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A systems-scale dynamic analysis of complex biology systems

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If you have a question about this talk, please contact Dr Guy-Bart Stan.

All biological processes are achieved through a complicated spatial and temporal dynamic regulation of genes (and thereby proteins). Understanding the dynamics of complex biological systems is thus a fundamental but challenging issue. Currently, the investigation of the dynamics of gene regulation in complex biological systems can be mainly divided into two aspects. On the one hand, attention is focused on recovering biological molecular network structure from dynamic genome-scale transcript expression profiles since the current knowledge of the manner in which genes regulate each other is far from being complete, even in model organisms. This recovering process is called reverse engineering of biological networks. We developed a new reverse engineering method, termed as trend correlation (TC) method to infer functional linkages among genes and the underlying biological networks directly from genome-scale time-series expression data. Following that, we have demonstrated how to systematically reveal genes involved in the suppressor function of human regulatory T cells and to provide the corresponding functional network by employing a systems biological strategy. On the other hand, current efforts are directed towards delineating the dynamic phenomena of biological systems and further deciphering mechanisms and/or principles underlying the complicated dynamic phenomena. We proposed a shifted cumulative regulation principle in which multiple regulators quantitatively control the expression of their target genes in the transcription regulatory network. In addition, a genome-scale network-based analysis strategy is proposed to identify molecular responsive networks with respect to conditional or pathogenic changes and identify ‘hidden’ key regulators. These works may thus provide the basis for revealing and analyzing a dynamic genome-scale genetic network in order to help our understanding of the complicated dynamic mechanisms that determine major human diseases.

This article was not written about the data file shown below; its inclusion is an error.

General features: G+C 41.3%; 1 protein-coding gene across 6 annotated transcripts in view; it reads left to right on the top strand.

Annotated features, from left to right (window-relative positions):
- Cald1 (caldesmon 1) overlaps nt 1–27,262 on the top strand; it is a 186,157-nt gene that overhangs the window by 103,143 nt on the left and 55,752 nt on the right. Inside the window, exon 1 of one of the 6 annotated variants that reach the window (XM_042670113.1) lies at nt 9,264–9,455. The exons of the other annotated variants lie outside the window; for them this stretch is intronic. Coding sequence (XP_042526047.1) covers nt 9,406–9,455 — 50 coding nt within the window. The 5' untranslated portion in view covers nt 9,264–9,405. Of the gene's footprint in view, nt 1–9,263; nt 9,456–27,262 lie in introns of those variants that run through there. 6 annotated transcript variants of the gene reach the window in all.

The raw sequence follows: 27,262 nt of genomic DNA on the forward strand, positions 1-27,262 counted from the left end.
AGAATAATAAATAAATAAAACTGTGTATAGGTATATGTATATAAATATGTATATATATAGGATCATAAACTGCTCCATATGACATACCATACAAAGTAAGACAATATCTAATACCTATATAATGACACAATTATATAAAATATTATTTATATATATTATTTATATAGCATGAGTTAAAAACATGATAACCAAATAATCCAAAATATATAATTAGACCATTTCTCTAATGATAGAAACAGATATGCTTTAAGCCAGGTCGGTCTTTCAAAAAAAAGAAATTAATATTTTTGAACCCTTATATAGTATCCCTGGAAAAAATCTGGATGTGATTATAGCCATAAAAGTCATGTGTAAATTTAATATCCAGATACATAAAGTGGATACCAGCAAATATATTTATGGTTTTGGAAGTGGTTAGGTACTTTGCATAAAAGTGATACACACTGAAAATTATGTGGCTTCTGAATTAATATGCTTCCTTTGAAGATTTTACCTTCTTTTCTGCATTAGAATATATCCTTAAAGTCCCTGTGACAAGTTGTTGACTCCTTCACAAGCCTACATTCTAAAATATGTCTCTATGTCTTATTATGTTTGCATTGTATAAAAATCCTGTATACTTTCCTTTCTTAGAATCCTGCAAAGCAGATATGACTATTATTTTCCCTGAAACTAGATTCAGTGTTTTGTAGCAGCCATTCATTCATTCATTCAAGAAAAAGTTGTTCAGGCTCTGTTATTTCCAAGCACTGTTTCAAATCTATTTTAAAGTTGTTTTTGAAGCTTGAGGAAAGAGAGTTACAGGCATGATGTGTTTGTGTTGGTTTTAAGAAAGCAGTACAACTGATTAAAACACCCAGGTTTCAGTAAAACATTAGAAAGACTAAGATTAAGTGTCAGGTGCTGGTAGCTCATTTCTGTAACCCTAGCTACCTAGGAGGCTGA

This talk is part of the CUED Control Group Seminars series.

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